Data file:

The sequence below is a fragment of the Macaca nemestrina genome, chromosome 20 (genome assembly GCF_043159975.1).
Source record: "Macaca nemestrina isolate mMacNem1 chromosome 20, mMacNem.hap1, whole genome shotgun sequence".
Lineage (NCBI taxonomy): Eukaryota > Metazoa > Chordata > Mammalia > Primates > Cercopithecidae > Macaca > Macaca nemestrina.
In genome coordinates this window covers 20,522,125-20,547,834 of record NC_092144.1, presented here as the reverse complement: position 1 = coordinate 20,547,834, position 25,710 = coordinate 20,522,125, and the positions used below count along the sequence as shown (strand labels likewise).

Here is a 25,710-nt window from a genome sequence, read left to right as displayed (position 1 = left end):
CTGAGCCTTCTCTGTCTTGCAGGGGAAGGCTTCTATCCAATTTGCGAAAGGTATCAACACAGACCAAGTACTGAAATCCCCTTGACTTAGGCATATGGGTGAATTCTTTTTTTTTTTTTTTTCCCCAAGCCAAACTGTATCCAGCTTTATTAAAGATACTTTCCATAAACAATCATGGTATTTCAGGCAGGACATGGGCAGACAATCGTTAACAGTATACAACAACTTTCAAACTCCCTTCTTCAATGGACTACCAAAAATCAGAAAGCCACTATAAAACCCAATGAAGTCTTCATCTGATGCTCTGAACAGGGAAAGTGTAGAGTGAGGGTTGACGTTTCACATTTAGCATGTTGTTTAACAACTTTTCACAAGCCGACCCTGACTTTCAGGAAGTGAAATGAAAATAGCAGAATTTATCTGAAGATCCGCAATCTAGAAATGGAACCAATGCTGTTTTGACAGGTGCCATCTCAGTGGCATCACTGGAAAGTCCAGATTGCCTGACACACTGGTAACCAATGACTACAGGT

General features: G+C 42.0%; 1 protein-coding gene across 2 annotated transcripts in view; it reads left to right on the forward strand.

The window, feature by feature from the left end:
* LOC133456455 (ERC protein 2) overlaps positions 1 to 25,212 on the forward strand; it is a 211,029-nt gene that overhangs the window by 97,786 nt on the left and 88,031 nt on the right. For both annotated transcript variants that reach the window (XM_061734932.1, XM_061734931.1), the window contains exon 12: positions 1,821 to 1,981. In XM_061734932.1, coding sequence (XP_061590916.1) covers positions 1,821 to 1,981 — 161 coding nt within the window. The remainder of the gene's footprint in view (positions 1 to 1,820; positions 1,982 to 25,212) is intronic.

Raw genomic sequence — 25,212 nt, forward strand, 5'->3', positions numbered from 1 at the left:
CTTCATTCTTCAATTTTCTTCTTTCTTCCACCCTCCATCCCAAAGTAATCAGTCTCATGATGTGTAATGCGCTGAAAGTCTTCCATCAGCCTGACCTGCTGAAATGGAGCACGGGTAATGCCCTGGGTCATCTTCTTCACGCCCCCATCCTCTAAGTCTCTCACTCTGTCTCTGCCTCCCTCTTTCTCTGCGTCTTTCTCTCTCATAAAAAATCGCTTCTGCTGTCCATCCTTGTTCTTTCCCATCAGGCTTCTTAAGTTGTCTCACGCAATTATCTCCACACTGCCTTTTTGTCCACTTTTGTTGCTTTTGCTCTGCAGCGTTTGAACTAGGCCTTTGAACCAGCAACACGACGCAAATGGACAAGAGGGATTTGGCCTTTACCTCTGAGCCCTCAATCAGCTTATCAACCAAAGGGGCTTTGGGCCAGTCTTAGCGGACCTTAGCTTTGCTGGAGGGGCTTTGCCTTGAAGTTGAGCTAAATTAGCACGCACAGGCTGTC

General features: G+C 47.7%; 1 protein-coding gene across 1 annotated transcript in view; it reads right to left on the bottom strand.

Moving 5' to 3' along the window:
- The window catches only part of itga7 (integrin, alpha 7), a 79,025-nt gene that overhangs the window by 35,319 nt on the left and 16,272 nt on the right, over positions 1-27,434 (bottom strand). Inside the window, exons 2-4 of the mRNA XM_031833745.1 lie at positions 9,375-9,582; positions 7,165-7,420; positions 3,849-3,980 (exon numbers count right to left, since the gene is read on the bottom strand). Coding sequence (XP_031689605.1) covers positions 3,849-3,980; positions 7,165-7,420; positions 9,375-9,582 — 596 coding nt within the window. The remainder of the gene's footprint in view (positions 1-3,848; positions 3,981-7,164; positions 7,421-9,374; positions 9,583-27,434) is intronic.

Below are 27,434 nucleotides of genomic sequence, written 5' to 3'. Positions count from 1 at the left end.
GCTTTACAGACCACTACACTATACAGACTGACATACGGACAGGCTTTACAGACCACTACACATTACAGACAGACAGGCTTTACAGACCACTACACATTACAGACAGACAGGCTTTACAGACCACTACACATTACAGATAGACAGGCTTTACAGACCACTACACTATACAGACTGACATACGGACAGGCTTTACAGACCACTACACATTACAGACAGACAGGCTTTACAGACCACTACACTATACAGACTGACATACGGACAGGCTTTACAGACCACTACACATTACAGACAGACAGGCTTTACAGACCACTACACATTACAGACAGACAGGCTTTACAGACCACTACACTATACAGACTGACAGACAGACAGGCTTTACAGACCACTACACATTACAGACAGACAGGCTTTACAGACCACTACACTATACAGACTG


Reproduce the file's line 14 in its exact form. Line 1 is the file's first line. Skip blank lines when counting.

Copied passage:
- The window catches only part of itga7 (integrin, alpha 7), a 79,025-nt gene that overhangs the window by 35,319 nt on the left and 16,272 nt on the right, over positions 1-27,434 (bottom strand). Inside the window, exons 2-4 of the mRNA XM_031833745.1 lie at positions 9,375-9,582; positions 7,165-7,420; positions 3,849-3,980 (exon numbers count right to left, since the gene is read on the bottom strand). Coding sequence (XP_031689605.1) covers positions 3,849-3,980; positions 7,165-7,420; positions 9,375-9,582 — 596 coding nt within the window. The remainder of the gene's footprint in view (positions 1-3,848; positions 3,981-7,164; positions 7,421-9,374; positions 9,583-27,434) is intronic.